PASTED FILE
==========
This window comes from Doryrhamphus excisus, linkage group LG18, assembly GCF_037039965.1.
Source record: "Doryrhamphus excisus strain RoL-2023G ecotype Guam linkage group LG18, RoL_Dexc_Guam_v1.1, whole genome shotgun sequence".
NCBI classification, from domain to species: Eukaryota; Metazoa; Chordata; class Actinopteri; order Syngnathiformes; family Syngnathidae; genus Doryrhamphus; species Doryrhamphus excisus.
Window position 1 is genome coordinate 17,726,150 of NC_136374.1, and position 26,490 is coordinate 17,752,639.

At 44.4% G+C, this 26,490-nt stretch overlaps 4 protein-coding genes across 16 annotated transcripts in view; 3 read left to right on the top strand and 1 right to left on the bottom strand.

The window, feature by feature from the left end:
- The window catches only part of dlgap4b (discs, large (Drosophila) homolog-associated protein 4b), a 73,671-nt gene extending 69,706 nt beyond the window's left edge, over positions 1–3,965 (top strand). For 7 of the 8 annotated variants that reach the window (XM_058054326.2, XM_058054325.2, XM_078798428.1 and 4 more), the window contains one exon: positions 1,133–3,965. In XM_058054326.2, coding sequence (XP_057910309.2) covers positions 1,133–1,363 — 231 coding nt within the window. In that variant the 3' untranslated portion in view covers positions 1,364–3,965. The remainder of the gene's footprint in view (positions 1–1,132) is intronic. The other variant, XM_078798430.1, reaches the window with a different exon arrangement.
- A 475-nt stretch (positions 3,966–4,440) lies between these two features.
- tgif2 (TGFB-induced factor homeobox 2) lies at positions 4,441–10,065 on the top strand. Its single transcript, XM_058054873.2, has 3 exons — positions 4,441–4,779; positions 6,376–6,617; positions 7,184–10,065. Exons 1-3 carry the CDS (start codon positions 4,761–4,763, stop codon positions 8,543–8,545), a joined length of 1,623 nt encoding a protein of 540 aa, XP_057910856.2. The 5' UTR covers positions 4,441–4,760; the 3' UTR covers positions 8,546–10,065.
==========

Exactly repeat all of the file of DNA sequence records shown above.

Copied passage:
This window comes from Doryrhamphus excisus, linkage group LG18, assembly GCF_037039965.1.
Source record: "Doryrhamphus excisus strain RoL-2023G ecotype Guam linkage group LG18, RoL_Dexc_Guam_v1.1, whole genome shotgun sequence".
NCBI classification, from domain to species: Eukaryota; Metazoa; Chordata; class Actinopteri; order Syngnathiformes; family Syngnathidae; genus Doryrhamphus; species Doryrhamphus excisus.
Window position 1 is genome coordinate 17,726,150 of NC_136374.1, and position 26,490 is coordinate 17,752,639.

At 44.4% G+C, this 26,490-nt stretch overlaps 4 protein-coding genes across 16 annotated transcripts in view; 3 read left to right on the top strand and 1 right to left on the bottom strand.

The window, feature by feature from the left end:
- The window catches only part of dlgap4b (discs, large (Drosophila) homolog-associated protein 4b), a 73,671-nt gene extending 69,706 nt beyond the window's left edge, over positions 1–3,965 (top strand). For 7 of the 8 annotated variants that reach the window (XM_058054326.2, XM_058054325.2, XM_078798428.1 and 4 more), the window contains one exon: positions 1,133–3,965. In XM_058054326.2, coding sequence (XP_057910309.2) covers positions 1,133–1,363 — 231 coding nt within the window. In that variant the 3' untranslated portion in view covers positions 1,364–3,965. The remainder of the gene's footprint in view (positions 1–1,132) is intronic. The other variant, XM_078798430.1, reaches the window with a different exon arrangement.
- A 475-nt stretch (positions 3,966–4,440) lies between these two features.
- tgif2 (TGFB-induced factor homeobox 2) lies at positions 4,441–10,065 on the top strand. Its single transcript, XM_058054873.2, has 3 exons — positions 4,441–4,779; positions 6,376–6,617; positions 7,184–10,065. Exons 1-3 carry the CDS (start codon positions 4,761–4,763, stop codon positions 8,543–8,545), a joined length of 1,623 nt encoding a protein of 540 aa, XP_057910856.2. The 5' UTR covers positions 4,441–4,760; the 3' UTR covers positions 8,546–10,065.